Adding light is a powerful resource to anyone with winter blues or Seasonal Affective Disorder. As is increasing your exposure to other kinds of light. There are a few things that can help even if it is dark outside, although 15 minutes under the rainy skies is underrated but still very helpful. Practice: Turn on all the lights in your space at night. If you live or work under fluorescent bulbs, replace them with the full spectrum kind. Or buy some OTT bulbs for your lamps and sit under them every day. Wear colorful clothes or scarves. Cook with red, orange and yellow veggies. Buy something bright and place it directly in your line of sight. When it’s sunny—you are out there soaking up all the Vitamin D, right!
We need to hear each other into speech into having a voice that’s valued. Our life narratives hold a great deal of power. What we say about ourselves colours every part of our living and being in the world. When we listen to others intently, notice how they open up and how this creates the deep connection we all crave. When soul and story meet, our isolation and separateness drop by the wayside. We are now joined together to bear up under the pressures and problems of life; it creates conditions for health and wholeness because you have bonded your humanity with another. Practice: Craft a couple of stories about your resilience, strengths, character…write them down and soak up their positivity. Once in a while let them become the dominant narrative. Or, at least let them take up some space in your thought life. Also, start drafting the narrative you want to live into. What is your opening paragraph?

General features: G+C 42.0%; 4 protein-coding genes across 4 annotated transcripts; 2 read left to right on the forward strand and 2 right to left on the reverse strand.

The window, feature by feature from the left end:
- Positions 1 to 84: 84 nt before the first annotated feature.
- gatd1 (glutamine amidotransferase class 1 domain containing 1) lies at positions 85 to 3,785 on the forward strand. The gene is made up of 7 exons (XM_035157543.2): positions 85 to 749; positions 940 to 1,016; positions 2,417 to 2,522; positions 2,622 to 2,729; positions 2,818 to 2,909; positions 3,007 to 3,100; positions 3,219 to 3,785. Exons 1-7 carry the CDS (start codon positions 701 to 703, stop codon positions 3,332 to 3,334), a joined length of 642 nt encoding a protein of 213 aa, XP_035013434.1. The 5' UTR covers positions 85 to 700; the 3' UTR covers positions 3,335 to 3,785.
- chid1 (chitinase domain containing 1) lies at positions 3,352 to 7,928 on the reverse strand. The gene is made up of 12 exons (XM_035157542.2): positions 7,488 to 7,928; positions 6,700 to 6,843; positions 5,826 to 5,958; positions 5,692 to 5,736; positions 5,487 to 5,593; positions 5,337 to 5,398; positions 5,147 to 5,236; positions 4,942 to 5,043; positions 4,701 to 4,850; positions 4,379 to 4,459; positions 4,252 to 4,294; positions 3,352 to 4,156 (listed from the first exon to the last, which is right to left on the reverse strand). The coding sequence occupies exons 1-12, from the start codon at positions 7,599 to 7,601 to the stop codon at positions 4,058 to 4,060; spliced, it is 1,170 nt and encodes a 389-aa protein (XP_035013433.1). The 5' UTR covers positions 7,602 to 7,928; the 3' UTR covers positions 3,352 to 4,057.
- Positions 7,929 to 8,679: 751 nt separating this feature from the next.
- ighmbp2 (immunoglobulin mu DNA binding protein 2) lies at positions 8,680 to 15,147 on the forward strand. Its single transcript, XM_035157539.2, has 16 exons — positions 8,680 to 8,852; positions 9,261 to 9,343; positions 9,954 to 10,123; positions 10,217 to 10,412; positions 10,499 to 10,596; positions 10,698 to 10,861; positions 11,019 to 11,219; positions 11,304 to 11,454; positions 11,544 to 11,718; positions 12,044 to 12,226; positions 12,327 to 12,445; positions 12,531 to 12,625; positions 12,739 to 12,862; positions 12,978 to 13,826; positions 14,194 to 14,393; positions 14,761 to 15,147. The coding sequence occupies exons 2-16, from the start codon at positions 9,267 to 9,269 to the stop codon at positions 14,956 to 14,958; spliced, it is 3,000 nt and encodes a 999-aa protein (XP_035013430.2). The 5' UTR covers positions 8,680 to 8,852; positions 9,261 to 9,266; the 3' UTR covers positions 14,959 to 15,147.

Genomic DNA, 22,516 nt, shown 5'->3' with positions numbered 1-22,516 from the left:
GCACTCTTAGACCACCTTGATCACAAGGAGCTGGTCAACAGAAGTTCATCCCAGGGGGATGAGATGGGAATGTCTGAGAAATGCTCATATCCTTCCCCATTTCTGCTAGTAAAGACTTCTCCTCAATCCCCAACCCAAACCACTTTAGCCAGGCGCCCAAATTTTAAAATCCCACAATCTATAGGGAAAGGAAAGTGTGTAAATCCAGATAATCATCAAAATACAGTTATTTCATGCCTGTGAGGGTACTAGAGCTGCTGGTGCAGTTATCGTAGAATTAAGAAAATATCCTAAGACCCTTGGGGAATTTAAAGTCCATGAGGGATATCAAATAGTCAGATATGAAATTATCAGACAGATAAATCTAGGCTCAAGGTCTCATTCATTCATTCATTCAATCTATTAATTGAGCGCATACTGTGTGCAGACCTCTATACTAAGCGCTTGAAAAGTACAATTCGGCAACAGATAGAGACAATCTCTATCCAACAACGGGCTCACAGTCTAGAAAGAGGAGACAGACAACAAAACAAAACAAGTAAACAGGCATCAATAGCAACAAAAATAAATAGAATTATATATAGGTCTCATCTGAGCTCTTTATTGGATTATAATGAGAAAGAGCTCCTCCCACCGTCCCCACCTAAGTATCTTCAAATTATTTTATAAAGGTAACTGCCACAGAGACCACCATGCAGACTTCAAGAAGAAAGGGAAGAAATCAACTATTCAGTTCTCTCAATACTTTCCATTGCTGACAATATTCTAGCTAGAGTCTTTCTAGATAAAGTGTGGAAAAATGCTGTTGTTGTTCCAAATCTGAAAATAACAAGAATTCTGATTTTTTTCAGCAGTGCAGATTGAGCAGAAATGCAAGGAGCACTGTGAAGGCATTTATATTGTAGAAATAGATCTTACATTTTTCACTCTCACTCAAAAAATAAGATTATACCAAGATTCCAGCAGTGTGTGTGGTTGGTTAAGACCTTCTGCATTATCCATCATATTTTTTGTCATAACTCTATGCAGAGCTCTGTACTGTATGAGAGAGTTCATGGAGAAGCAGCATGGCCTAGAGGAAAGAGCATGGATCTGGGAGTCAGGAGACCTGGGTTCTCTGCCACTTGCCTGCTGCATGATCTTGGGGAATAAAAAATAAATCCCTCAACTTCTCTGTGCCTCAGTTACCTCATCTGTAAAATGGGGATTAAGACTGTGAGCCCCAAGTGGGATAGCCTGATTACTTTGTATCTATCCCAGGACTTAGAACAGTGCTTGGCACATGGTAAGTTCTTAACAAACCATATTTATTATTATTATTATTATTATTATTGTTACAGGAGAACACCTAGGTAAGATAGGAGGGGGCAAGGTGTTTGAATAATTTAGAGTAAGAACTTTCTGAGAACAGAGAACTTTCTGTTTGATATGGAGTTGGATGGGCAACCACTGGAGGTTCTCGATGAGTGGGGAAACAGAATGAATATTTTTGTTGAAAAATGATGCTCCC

One of the best ways to stabilize moods is to richly sprinkle your life with rituals, habits, and rhythms. Think: traditions, routines, regular times ways, patterns, and favourites. From a meta perspective: rhythms either embrace or exclude our priorities and purposes in life, whether consciously or unconsciously. Practice: Draft/look back to a schedule of your last week or month. Include or notice all of the regular stuff of life. Then, notice where the following showed up: steps in following your dreams, restorative practices, reflection, non-screen time, celebrations, comforting rituals, and connection points. Anything missing? Have no clues as to what you did with your time last week? Take some time to conduct a macro or micro survey of how you regularly move through the world. When chaos rules, bring in order. When order rules, bring in chaos.
Build onto all the good practices you’ve begun. Add habits to habits and break them all every now and then. Live into generous spaces. Thomas Merton states:
I no longer believe that our life’s task is to change or even improve “self”.
Instead, I see it as a turning toward, a graced movement bringing us more and more into congruence with the person we were meant to be.
If this was true and you could fully live into this evolution of self today, would that change anything in your life…or maybe everything? Change may be less about striving and gritting your teeth to do, do, do, and more about a “graced movement” or simple orientation toward health.
I hope FebUP! Has encouraged or empowered you in some way. This is the last post in the series but I hope you stick around. Next UP!? Some quotes from people on the street (#overherd) and more resources for anxiety and depression. You can always contact me with comments or questions via this website.
You are unique. Not everything that can be done should be done by every person. Not everything has a singular cause; not everything has a singular effect. Always confer with your doctor or a health professional before starting any new health initiative.
Peace to you and your household,
Shari van Spronsen, RCC, CCC
©2018 Shari van Spronsen and Second Story Counselling